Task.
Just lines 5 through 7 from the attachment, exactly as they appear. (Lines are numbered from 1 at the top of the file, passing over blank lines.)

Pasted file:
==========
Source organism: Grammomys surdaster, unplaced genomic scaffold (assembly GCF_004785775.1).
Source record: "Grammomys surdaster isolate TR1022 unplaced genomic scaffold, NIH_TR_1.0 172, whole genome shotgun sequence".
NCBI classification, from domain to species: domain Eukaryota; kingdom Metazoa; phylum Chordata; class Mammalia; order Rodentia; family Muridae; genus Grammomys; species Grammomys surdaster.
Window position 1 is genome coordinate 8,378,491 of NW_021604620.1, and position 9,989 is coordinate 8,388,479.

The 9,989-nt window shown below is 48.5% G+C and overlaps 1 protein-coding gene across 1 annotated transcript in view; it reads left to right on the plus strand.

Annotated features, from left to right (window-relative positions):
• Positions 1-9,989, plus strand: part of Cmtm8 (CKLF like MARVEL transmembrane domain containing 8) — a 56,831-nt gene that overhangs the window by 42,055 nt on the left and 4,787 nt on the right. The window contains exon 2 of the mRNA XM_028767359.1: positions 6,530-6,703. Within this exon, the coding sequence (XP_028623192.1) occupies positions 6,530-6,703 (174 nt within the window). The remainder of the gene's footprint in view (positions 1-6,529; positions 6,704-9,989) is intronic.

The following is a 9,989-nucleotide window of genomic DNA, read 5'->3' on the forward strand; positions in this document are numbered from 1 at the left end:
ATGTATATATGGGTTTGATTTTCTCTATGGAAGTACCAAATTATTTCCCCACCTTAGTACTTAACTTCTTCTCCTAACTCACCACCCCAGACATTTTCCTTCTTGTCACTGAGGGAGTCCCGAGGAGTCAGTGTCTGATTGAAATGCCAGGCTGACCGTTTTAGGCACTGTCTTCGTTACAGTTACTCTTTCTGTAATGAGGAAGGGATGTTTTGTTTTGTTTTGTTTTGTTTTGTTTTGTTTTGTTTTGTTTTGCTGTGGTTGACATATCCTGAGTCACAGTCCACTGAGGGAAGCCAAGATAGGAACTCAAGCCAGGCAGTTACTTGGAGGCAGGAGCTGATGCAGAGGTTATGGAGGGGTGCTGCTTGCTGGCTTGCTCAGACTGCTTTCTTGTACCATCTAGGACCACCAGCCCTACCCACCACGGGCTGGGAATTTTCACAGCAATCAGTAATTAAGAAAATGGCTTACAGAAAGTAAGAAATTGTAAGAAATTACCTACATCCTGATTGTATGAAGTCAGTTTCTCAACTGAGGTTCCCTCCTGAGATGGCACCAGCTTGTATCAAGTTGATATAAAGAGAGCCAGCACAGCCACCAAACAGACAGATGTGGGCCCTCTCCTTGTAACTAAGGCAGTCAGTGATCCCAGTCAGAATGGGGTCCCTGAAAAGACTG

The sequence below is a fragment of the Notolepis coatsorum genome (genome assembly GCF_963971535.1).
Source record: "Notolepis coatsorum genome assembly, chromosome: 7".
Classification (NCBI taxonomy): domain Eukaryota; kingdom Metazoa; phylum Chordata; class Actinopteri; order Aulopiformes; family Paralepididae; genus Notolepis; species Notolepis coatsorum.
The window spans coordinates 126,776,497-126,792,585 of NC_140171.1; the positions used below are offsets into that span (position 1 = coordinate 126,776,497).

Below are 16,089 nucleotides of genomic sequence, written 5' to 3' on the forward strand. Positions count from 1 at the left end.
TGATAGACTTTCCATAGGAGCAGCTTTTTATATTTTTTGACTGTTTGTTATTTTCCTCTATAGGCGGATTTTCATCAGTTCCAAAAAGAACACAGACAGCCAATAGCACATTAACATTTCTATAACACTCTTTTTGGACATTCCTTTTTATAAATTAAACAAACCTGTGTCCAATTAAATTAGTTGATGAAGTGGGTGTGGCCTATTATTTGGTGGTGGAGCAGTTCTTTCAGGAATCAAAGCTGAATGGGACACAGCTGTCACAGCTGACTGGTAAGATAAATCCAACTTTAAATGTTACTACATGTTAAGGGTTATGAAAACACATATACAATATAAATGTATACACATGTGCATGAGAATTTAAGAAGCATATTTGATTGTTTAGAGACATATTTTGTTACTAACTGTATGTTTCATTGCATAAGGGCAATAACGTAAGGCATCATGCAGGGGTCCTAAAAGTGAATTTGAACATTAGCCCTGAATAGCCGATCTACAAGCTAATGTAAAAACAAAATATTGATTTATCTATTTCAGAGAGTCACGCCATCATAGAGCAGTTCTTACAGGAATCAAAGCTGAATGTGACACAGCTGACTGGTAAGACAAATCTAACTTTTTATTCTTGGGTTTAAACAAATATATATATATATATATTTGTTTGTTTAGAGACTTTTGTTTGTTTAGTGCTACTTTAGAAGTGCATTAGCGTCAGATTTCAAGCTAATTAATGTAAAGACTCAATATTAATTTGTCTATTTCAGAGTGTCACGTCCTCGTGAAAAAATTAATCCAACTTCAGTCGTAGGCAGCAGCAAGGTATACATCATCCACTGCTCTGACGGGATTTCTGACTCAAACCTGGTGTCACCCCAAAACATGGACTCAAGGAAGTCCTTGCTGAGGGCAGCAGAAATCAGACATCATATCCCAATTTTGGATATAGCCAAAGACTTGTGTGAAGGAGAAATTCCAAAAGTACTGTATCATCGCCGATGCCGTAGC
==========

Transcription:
The 9,989-nt window shown below is 48.5% G+C and overlaps 1 protein-coding gene across 1 annotated transcript in view; it reads left to right on the plus strand.

Annotated features, from left to right (window-relative positions):
• Positions 1-9,989, plus strand: part of Cmtm8 (CKLF like MARVEL transmembrane domain containing 8) — a 56,831-nt gene that overhangs the window by 42,055 nt on the left and 4,787 nt on the right. The window contains exon 2 of the mRNA XM_028767359.1: positions 6,530-6,703. Within this exon, the coding sequence (XP_028623192.1) occupies positions 6,530-6,703 (174 nt within the window). The remainder of the gene's footprint in view (positions 1-6,529; positions 6,704-9,989) is intronic.